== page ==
This movie is afraid of intimacy. Afraid that if passion and dedication had been given to any part, it would've been the wrong part, and people would hate it. So, they compromised, and threw in everything they had in one sheepish haul, shrugged, and figured it would do in a pinch. Well, I still hate it, and if they had really tried -- like their star of a star -- and produced something that had actually been handcrafted, but not what I wanted, I could at least have told them good job on the effort. Instead, production-line mediocrity leaves me number than ever. Is it time for the rebellion yet?

Tuesday, June 12, 2018


In this relaxed thriller, Lily (Anya Taylor-Joy) is a very unhappy teen living in a very uncomfortable lap of luxury. She hates her step-father (Paul Sparks) but suppresses and hides her emotions. One person she can't hide from is her childhood friend Amanda (Olivia Cooke). When they reconnect after a while, Amanda admits that she is incapable of feeling emotion, and as a result is perceptive enough to see through Lily's mask. She's also supremely cold and logical, so when she suggests that Lily might murder her mean step-father, the idea... rather takes hold.

Good breeding doesn't mean beans when it comes to the human heart.

The prominent feature here is character study. It's character study mostly by observation because characters never analyze themselves and when they analyze each other is more often says more about the character doing the analyzing. We watch them interact and make decisions and slowly a clear picture emerges. The movie utilizes every facet at its disposal, both in technical film techniques and the more organic ones, creating a machine of many moving parts that work together to point to the same conclusion.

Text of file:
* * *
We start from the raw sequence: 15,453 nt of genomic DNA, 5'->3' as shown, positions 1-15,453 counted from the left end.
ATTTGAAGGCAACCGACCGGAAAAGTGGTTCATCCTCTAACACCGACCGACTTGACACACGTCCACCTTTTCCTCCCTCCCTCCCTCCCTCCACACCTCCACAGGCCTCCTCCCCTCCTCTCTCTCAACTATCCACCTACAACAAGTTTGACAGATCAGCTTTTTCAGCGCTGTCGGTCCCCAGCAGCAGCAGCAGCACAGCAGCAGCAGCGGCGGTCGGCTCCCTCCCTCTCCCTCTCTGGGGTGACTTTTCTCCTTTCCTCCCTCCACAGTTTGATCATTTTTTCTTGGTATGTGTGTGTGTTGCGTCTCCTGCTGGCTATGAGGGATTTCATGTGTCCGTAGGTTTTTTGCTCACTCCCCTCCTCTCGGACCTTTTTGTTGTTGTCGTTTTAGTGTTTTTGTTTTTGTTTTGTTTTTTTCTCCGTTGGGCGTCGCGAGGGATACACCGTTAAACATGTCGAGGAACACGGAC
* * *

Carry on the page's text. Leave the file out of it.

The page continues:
On the "well, duh" side: casting, acting, and characterization. Olivia Cooke's naturally blank deadpan is fascinating in that you would never learn a thing about her from watching her face. For her, we must look to body language, dialogue because Amanda is an honest person, and decisions. Decisiveness is important to Amanda and she has a solid, if skewed view of morality. With Anya Taylor-Joy, her emotions boil under her face, and while she tries to hide behind a stone mask, what does leak through is the good stuff. Emotion drives her and overcomes her sense of morality.

Who's the real psycho here...?

These two characters are almost opposites, and as such they inform our understanding of each as we compare them. Then you must add Anton Yelchin's character to the mix, because without his Tim, there's not quite an ideal balance. Tim is older, less privileged, already has mistakes under his belt, and aspires to be like the two girls already are. He wants wealth and power, and think he has what it takes to achieve that through dealing drugs. But without anti-social disorders or a lifetime of oppressed emotion and lying, that's a path that he's surprisingly ill-equipped to take.

Next, and probably my favorite aspect of the film is the camerawork. Long Takes is the name of the game, but not in a showy, complicated, "look at me" kind of way. It's simple: the camera is placed in a spot where it can view a whole scene with only adjusting focus as a character moves in and out... and it watches. It doesn't decide for us which part of the performance is the most telling; it stays out of our way. Zoom-ins are used to express importance of the moment, and there's plenty of shot-reverse-shot too. I think the idea was to capture the story and character is the simplest, most comfortable, and most effective way possible.